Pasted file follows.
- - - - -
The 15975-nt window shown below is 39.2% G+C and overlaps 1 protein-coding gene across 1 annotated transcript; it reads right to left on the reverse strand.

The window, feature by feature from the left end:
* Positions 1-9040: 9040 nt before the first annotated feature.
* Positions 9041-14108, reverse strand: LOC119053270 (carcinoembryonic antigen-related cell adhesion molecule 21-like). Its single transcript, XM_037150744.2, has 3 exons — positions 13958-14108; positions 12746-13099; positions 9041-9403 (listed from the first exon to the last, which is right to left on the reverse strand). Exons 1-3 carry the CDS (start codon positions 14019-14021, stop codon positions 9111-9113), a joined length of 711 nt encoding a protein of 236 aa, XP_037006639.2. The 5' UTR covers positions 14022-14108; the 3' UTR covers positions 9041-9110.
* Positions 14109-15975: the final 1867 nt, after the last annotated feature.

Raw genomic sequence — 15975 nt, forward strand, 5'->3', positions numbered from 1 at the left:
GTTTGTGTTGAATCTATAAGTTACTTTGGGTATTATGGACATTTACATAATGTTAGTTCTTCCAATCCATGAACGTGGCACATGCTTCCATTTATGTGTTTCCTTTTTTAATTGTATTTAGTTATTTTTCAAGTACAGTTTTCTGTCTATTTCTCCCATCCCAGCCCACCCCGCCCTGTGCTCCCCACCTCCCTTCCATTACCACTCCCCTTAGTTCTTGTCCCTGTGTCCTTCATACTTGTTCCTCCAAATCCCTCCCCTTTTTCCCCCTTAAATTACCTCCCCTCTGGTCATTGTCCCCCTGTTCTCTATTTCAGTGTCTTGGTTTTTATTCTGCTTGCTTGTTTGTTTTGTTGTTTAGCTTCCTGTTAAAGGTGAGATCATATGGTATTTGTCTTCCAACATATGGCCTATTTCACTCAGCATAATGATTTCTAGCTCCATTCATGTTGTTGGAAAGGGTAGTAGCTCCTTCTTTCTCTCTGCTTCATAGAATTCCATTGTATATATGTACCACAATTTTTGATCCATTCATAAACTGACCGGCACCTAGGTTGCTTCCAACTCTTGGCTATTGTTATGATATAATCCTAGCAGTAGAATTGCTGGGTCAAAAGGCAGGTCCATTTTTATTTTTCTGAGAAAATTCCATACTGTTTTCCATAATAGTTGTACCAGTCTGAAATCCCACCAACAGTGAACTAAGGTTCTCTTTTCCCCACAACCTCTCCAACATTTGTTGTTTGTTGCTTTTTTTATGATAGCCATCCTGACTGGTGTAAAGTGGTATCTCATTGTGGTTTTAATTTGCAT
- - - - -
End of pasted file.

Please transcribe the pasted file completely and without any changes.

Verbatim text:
The 15975-nt window shown below is 39.2% G+C and overlaps 1 protein-coding gene across 1 annotated transcript; it reads right to left on the reverse strand.

The window, feature by feature from the left end:
* Positions 1-9040: 9040 nt before the first annotated feature.
* Positions 9041-14108, reverse strand: LOC119053270 (carcinoembryonic antigen-related cell adhesion molecule 21-like). Its single transcript, XM_037150744.2, has 3 exons — positions 13958-14108; positions 12746-13099; positions 9041-9403 (listed from the first exon to the last, which is right to left on the reverse strand). Exons 1-3 carry the CDS (start codon positions 14019-14021, stop codon positions 9111-9113), a joined length of 711 nt encoding a protein of 236 aa, XP_037006639.2. The 5' UTR covers positions 14022-14108; the 3' UTR covers positions 9041-9110.
* Positions 14109-15975: the final 1867 nt, after the last annotated feature.

Raw genomic sequence — 15975 nt, forward strand, 5'->3', positions numbered from 1 at the left:
GTTTGTGTTGAATCTATAAGTTACTTTGGGTATTATGGACATTTACATAATGTTAGTTCTTCCAATCCATGAACGTGGCACATGCTTCCATTTATGTGTTTCCTTTTTTAATTGTATTTAGTTATTTTTCAAGTACAGTTTTCTGTCTATTTCTCCCATCCCAGCCCACCCCGCCCTGTGCTCCCCACCTCCCTTCCATTACCACTCCCCTTAGTTCTTGTCCCTGTGTCCTTCATACTTGTTCCTCCAAATCCCTCCCCTTTTTCCCCCTTAAATTACCTCCCCTCTGGTCATTGTCCCCCTGTTCTCTATTTCAGTGTCTTGGTTTTTATTCTGCTTGCTTGTTTGTTTTGTTGTTTAGCTTCCTGTTAAAGGTGAGATCATATGGTATTTGTCTTCCAACATATGGCCTATTTCACTCAGCATAATGATTTCTAGCTCCATTCATGTTGTTGGAAAGGGTAGTAGCTCCTTCTTTCTCTCTGCTTCATAGAATTCCATTGTATATATGTACCACAATTTTTGATCCATTCATAAACTGACCGGCACCTAGGTTGCTTCCAACTCTTGGCTATTGTTATGATATAATCCTAGCAGTAGAATTGCTGGGTCAAAAGGCAGGTCCATTTTTATTTTTCTGAGAAAATTCCATACTGTTTTCCATAATAGTTGTACCAGTCTGAAATCCCACCAACAGTGAACTAAGGTTCTCTTTTCCCCACAACCTCTCCAACATTTGTTGTTTGTTGCTTTTTTTATGATAGCCATCCTGACTGGTGTAAAGTGGTATCTCATTGTGGTTTTAATTTGCAT